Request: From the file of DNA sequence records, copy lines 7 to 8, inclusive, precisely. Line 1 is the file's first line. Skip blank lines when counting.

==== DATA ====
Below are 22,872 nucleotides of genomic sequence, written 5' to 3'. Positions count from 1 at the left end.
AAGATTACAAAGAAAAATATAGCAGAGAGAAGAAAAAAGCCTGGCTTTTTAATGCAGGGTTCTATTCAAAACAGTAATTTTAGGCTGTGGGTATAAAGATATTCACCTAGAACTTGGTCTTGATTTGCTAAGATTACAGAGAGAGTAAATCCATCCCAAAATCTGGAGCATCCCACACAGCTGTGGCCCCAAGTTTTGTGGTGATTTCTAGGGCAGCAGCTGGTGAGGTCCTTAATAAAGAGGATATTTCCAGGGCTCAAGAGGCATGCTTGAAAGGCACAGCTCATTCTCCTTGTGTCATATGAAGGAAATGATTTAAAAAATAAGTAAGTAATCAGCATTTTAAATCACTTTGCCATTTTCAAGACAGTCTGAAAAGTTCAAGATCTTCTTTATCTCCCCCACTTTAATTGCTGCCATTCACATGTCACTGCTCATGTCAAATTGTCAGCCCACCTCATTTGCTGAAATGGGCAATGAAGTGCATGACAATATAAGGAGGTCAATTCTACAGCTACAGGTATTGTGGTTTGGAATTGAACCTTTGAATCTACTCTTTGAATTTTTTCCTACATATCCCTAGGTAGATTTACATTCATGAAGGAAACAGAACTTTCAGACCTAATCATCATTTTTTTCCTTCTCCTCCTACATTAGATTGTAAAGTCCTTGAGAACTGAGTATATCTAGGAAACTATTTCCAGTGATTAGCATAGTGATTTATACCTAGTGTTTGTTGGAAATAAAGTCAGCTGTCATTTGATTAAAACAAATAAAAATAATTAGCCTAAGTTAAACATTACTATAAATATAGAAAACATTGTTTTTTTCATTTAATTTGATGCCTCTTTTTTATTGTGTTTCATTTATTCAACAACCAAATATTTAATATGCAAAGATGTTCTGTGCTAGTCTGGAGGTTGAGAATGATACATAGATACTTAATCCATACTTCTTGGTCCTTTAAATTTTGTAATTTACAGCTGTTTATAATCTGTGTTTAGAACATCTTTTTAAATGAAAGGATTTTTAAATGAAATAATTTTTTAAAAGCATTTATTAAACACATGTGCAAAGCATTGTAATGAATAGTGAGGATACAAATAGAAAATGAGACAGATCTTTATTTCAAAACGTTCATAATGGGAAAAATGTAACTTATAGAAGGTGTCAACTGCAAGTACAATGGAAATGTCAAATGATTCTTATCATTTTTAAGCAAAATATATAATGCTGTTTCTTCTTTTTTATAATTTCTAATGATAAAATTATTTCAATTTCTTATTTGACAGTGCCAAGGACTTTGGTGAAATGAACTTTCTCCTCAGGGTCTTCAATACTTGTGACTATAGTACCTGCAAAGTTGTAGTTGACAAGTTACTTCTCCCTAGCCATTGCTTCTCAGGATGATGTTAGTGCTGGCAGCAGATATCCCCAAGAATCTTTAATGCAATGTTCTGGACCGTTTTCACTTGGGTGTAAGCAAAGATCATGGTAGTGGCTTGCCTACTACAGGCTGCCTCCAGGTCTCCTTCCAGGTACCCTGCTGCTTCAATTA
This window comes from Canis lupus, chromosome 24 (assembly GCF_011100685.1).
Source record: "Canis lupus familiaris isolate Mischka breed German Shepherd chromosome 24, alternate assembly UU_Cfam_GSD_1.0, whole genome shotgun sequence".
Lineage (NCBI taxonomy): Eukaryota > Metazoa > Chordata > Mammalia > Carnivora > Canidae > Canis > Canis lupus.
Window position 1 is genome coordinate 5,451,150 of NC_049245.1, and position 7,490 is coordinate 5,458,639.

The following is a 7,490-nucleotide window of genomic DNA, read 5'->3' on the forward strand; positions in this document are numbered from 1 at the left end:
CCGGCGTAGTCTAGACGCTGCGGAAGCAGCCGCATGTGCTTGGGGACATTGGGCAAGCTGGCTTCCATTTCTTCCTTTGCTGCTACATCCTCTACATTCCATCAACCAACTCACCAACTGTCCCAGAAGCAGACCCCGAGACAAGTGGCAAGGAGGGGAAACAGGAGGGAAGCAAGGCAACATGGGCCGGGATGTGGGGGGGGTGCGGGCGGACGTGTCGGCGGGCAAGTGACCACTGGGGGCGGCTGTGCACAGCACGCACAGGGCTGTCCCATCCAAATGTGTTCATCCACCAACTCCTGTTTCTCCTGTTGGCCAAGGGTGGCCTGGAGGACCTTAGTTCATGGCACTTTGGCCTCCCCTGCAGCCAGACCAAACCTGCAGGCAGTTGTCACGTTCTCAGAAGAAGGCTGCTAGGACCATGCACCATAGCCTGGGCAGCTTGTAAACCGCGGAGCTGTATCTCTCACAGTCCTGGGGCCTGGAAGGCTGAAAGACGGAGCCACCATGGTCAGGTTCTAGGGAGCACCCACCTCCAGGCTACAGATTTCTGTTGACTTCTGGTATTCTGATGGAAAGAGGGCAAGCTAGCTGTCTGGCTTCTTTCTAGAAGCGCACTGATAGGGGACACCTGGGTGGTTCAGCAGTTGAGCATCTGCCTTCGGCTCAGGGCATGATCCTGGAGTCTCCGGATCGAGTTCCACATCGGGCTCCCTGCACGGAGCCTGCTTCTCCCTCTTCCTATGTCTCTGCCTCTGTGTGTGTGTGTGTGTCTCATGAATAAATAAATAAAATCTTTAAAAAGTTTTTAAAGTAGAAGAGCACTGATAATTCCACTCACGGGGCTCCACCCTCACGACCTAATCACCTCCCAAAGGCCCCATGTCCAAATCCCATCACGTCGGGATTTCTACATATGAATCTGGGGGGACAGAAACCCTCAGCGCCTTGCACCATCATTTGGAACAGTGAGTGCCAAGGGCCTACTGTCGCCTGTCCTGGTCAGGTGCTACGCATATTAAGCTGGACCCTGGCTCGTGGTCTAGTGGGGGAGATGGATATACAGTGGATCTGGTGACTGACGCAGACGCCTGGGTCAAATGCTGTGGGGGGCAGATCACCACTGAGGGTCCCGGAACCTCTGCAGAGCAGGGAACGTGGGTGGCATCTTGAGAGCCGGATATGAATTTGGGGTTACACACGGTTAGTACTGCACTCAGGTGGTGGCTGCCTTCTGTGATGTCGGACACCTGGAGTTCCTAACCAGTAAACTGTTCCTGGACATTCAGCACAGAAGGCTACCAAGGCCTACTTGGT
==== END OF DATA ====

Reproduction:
The following is a 7,490-nucleotide window of genomic DNA, read 5'->3' on the forward strand; positions in this document are numbered from 1 at the left end:
CCGGCGTAGTCTAGACGCTGCGGAAGCAGCCGCATGTGCTTGGGGACATTGGGCAAGCTGGCTTCCATTTCTTCCTTTGCTGCTACATCCTCTACATTCCATCAACCAACTCACCAACTGTCCCAGAAGCAGACCCCGAGACAAGTGGCAAGGAGGGGAAACAGGAGGGAAGCAAGGCAACATGGGCCGGGATGTGGGGGGGGTGCGGGCGGACGTGTCGGCGGGCAAGTGACCACTGGGGGCGGCTGTGCACAGCACGCACAGGGCTGTCCCATCCAAATGTGTTCATCCACCAACTCCTGTTTCTCCTGTTGGCCAAGGGTGGCCTGGAGGACCTTAGTTCATGGCACTTTGGCCTCCCCTGCAGCCAGACCAAACCTGCAGGCAGTTGTCACGTTCTCAGAAGAAGGCTGCTAGGACCATGCACCATAGCCTGGGCAGCTTGTAAACCGCGGAGCTGTATCTCTCACAGTCCTGGGGCCTGGAAGGCTGAAAGACGGAGCCACCATGGTCAGGTTCTAGGGAGCACCCACCTCCAGGCTACAGATTTCTGTTGACTTCTGGTATTCTGATGGAAAGAGGGCAAGCTAGCTGTCTGGCTTCTTTCTAGAAGCGCACTGATAGGGGACACCTGGGTGGTTCAGCAGTTGAGCATCTGCCTTCGGCTCAGGGCATGATCCTGGAGTCTCCGGATCGAGTTCCACATCGGGCTCCCTGCACGGAGCCTGCTTCTCCCTCTTCCTATGTCTCTGCCTCTGTGTGTGTGTGTGTGTCTCATGAATAAATAAATAAAATCTTTAAAAAGTTTTTAAAGTAGAAGAGCACTGATAATTCCACTCACGGGGCTCCACCCTCACGACCTAATCACCTCCCAAAGGCCCCATGTCCAAATCCCATCACGTCGGGATTTCTACATATGAATCTGGGGGGACAGAAACCCTCAGCGCCTTGCACCATCATTTGGAACAGTGAGTGCCAAGGGCCTACTGTCGCCTGTCCTGGTCAGGTGCTACGCATATTAAGCTGGACCCTGGCTCGTGGTCTAGTGGGGGAGATGGATATACAGTGGATCTGGTGACTGACGCAGACGCCTGGGTCAAATGCTGTGGGGGGCAGATCACCACTGAGGGTCCCGGAACCTCTGCAGAGCAGGGAACGTGGGTGGCATCTTGAGAGCCGGATATGAATTTGGGGTTACACACGGTTAGTACTGCACTCAGGTGGTGGCTGCCTTCTGTGATGTCGGACACCTGGAGTTCCTAACCAGTAAACTGTTCCTGGACATTCAGCACAGAAGGCTACCAAGGCCTACTTGGT